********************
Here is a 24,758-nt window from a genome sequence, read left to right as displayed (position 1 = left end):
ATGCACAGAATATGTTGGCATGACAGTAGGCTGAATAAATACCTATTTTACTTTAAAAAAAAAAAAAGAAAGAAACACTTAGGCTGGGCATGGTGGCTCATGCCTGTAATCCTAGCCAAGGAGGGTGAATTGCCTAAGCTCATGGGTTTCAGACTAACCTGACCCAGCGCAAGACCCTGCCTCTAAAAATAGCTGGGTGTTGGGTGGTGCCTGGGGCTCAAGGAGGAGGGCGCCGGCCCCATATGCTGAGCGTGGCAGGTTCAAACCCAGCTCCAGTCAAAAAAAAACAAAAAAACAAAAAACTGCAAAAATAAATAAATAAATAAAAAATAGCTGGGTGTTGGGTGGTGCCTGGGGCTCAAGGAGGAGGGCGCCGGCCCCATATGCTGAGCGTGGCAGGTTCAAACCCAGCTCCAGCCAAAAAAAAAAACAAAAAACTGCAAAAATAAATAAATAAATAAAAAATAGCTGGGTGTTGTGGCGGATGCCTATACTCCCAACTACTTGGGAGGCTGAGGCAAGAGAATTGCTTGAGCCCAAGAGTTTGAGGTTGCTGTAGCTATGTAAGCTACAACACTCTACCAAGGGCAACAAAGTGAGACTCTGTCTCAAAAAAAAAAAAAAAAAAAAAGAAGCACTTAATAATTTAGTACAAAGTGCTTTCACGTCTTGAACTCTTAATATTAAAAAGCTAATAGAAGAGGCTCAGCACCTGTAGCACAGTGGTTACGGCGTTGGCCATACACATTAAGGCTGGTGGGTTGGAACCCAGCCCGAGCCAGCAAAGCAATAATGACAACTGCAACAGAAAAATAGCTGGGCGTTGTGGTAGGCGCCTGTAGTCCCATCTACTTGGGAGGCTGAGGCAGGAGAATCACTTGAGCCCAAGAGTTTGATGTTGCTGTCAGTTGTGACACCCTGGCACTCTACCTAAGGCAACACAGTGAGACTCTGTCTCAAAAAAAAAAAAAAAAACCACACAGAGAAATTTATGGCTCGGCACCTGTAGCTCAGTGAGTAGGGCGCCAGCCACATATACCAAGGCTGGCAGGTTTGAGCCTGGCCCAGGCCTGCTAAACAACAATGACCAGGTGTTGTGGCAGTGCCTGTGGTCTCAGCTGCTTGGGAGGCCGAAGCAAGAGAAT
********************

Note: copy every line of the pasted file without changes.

Here is a 24,758-nt window from a genome sequence, read left to right as displayed (position 1 = left end):
ATGCACAGAATATGTTGGCATGACAGTAGGCTGAATAAATACCTATTTTACTTTAAAAAAAAAAAAAGAAAGAAACACTTAGGCTGGGCATGGTGGCTCATGCCTGTAATCCTAGCCAAGGAGGGTGAATTGCCTAAGCTCATGGGTTTCAGACTAACCTGACCCAGCGCAAGACCCTGCCTCTAAAAATAGCTGGGTGTTGGGTGGTGCCTGGGGCTCAAGGAGGAGGGCGCCGGCCCCATATGCTGAGCGTGGCAGGTTCAAACCCAGCTCCAGTCAAAAAAAAACAAAAAAACAAAAAACTGCAAAAATAAATAAATAAATAAAAAATAGCTGGGTGTTGGGTGGTGCCTGGGGCTCAAGGAGGAGGGCGCCGGCCCCATATGCTGAGCGTGGCAGGTTCAAACCCAGCTCCAGCCAAAAAAAAAAACAAAAAACTGCAAAAATAAATAAATAAATAAAAAATAGCTGGGTGTTGTGGCGGATGCCTATACTCCCAACTACTTGGGAGGCTGAGGCAAGAGAATTGCTTGAGCCCAAGAGTTTGAGGTTGCTGTAGCTATGTAAGCTACAACACTCTACCAAGGGCAACAAAGTGAGACTCTGTCTCAAAAAAAAAAAAAAAAAAAAAGAAGCACTTAATAATTTAGTACAAAGTGCTTTCACGTCTTGAACTCTTAATATTAAAAAGCTAATAGAAGAGGCTCAGCACCTGTAGCACAGTGGTTACGGCGTTGGCCATACACATTAAGGCTGGTGGGTTGGAACCCAGCCCGAGCCAGCAAAGCAATAATGACAACTGCAACAGAAAAATAGCTGGGCGTTGTGGTAGGCGCCTGTAGTCCCATCTACTTGGGAGGCTGAGGCAGGAGAATCACTTGAGCCCAAGAGTTTGATGTTGCTGTCAGTTGTGACACCCTGGCACTCTACCTAAGGCAACACAGTGAGACTCTGTCTCAAAAAAAAAAAAAAAAACCACACAGAGAAATTTATGGCTCGGCACCTGTAGCTCAGTGAGTAGGGCGCCAGCCACATATACCAAGGCTGGCAGGTTTGAGCCTGGCCCAGGCCTGCTAAACAACAATGACCAGGTGTTGTGGCAGTGCCTGTGGTCTCAGCTGCTTGGGAGGCCGAAGCAAGAGAAT